Review: The Coronas @ Night and Day Cafe, Manchester

Irish rock band The Coronas sold out Manchester’s Night and Day Cafe in a gig that frontman Danny O’Reilly described as a ‘really special’ night for the band.

The wind was howling and the rain was pouring down, but that didn’t stop a strong allegiance of fans from queueing outside the venue’s doors, eagerly waiting to get inside.

There was excitement in the room and the Northern Quarter hotspot was soon packed. The temperature and anticipation noticeably began to rise prior to the band hitting the stage.

The Coronas, who formed in 2003, are on the road to promote their fifth studio album, Trust the Wire, and Friday night’s gig saw the European leg of their tour come to an end in front of the packed-in audience.

Despite the pulsing atmosphere, the gig was a far cry from the type of performance the boys are used to playing back home in Ireland, where crowds turn out in their thousands to see them.

Although for many people this might seem like an anti-climax, frontman O’Reilly was full of enthusiasm about playing smaller, more intimate venues.

“Sometimes you can play a huge venue with tens of thousands of people and you won’t get the same atmosphere like we felt in the room tonight, it was just buzzing,” he told MM.

“These kinds of gigs give us the opportunity to get tighter, there’s no hiding in the smaller venues. We’re up there and we’re exposed.”

Being ‘up there and exposed’ was something the crowd lapped up when O’Reilly took to his keyboard to perform a special rendition of Heroes or Ghosts, the lead single from their first studio album, which turned 10 years old last week.

He jokingly asked fans for their forgiveness before starting the track, admitting that the rest of the band had placed bets on how many mistakes he would make throughout the song.

Despite producing an incredibly emotive rendition of the track, there was a small fumble in the middle which caused the audience to explode with laughter and encouragement, resulting in a really special moment for both the group and the audience.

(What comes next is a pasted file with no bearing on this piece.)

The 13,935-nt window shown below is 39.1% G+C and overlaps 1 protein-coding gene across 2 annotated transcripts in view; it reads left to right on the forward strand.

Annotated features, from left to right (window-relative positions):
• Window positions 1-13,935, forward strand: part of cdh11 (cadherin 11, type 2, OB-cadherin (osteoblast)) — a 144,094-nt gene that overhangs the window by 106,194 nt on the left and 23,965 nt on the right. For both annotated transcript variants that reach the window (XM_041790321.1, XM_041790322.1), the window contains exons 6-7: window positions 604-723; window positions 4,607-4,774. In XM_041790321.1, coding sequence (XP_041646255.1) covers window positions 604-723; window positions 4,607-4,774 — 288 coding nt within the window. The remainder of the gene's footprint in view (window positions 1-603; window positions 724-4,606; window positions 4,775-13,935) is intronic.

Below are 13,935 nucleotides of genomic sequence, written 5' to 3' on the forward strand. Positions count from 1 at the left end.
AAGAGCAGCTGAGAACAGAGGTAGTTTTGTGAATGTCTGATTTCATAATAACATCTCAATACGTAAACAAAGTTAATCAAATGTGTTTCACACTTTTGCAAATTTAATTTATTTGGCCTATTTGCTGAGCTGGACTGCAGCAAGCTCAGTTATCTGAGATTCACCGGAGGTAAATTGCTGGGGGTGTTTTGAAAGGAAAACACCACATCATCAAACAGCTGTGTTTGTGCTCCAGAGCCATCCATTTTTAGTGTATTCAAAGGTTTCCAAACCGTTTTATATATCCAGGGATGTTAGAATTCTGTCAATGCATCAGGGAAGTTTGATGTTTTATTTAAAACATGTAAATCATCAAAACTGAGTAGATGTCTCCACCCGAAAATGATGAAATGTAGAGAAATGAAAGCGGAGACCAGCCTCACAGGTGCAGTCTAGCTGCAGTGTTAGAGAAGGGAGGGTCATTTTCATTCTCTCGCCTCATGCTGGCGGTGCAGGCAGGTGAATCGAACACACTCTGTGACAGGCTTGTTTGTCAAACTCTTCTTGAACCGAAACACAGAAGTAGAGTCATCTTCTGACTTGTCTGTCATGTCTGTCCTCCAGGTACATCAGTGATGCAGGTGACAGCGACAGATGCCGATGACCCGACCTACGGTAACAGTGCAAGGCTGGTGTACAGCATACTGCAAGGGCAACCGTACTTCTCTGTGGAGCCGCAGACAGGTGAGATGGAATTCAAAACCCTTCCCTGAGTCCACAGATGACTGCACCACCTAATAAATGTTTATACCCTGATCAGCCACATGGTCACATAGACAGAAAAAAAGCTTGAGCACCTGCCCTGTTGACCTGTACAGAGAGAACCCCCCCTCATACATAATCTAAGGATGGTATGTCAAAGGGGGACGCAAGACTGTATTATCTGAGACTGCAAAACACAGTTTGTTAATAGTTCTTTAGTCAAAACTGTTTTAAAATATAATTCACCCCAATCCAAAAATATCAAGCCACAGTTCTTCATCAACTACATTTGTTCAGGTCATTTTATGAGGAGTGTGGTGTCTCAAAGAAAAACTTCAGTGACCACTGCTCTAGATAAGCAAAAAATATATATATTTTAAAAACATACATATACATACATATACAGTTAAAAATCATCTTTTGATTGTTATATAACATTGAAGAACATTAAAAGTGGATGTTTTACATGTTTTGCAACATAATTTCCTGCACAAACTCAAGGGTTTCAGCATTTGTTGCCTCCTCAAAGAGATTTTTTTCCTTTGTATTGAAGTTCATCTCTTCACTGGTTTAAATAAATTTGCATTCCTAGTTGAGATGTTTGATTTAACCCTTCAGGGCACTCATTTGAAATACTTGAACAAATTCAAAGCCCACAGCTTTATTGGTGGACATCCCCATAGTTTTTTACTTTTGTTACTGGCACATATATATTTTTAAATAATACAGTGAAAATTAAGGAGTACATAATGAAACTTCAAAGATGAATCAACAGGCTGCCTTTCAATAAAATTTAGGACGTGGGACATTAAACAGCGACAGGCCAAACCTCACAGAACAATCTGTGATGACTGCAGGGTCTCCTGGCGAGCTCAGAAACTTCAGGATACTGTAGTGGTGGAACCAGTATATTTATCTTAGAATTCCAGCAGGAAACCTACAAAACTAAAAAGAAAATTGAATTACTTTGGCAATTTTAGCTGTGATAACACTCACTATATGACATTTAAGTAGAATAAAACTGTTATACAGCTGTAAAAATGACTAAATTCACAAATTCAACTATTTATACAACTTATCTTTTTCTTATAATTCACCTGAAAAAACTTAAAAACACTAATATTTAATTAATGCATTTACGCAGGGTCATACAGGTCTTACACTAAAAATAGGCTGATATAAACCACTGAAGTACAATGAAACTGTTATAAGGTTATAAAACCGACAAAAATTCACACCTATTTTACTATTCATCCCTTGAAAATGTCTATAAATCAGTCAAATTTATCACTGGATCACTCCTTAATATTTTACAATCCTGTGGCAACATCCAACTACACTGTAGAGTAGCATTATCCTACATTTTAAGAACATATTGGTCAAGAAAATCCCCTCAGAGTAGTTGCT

Talking about that moment after the show, O’Reilly admitted that you can’t have that kind of engagement with larger audiences, in part because it just wouldn’t pay off.

He explained: “People love that and you can’t really do that in a big venue. You know, have those moments with the crowd. That’s what makes nights like tonight really special to us.

“It doesn’t matter if it’s thousands of people or 200 people, so long as we’re into at and the crowd are into it, that’s what makes the best atmosphere.”

The infectious energy radiating from the band stayed with the audience all evening long, as even those who weren’t familiar with all of the tracks were swept away by the intensity of the performances.   

In 2014, international success beckoned for the foursome after signing with recording giants Island Records. Despite their best efforts, the move just wasn’t meant to be and The Coronas only produced one album under the label before returning back to their old ways of producing music independently. 

Disappointed but not defeated, the boys took some time to work on their new album, Trust the Wire, crafting a sound which is noticeably different to much of their previous work.

O’Reilly added: “Trust the Wire is something we’re really proud of. It’s taken us a couple of years to write and record it and it’s been received with a great reaction.

“It was released at the start of the summer and it’s been really special for us to be on the road promoting it and its great fun to be playing the news songs live and to see people connecting with the music.

“It couldn’t be going better to be honest, we’re really happy with it.”

Producing their music independently seems to be the winning formula for the band, as Trust the Wire topped the Irish charts within weeks of its release.

Despite their obvious popularity and strong following of fans, O’Reilly is as humble as ever when he jokes about some of the crowds that the band play to overseas.

He explained: “We play big rooms over in Australia and it’s funny because you get people coming up to you saying, ‘to be honest I wasn’t all that big into The Coronas but you came all this way, I had to come and see you’.”

After a night packed full of hits old and new, The Coronas are now due to take a long awaited week off before continuing the tour around Canada, America and Australia, finally returning home to Dublin to play three sold out nights at The Olympia Theatre in December.

As a band who have reigned supreme on home shores, it seems destined that the time is coming for them to start making waves across seas. Until then, we wait in anticipation for the day that we will see The Coronas receive the international recognition that they well and truly deserve.

Related Articles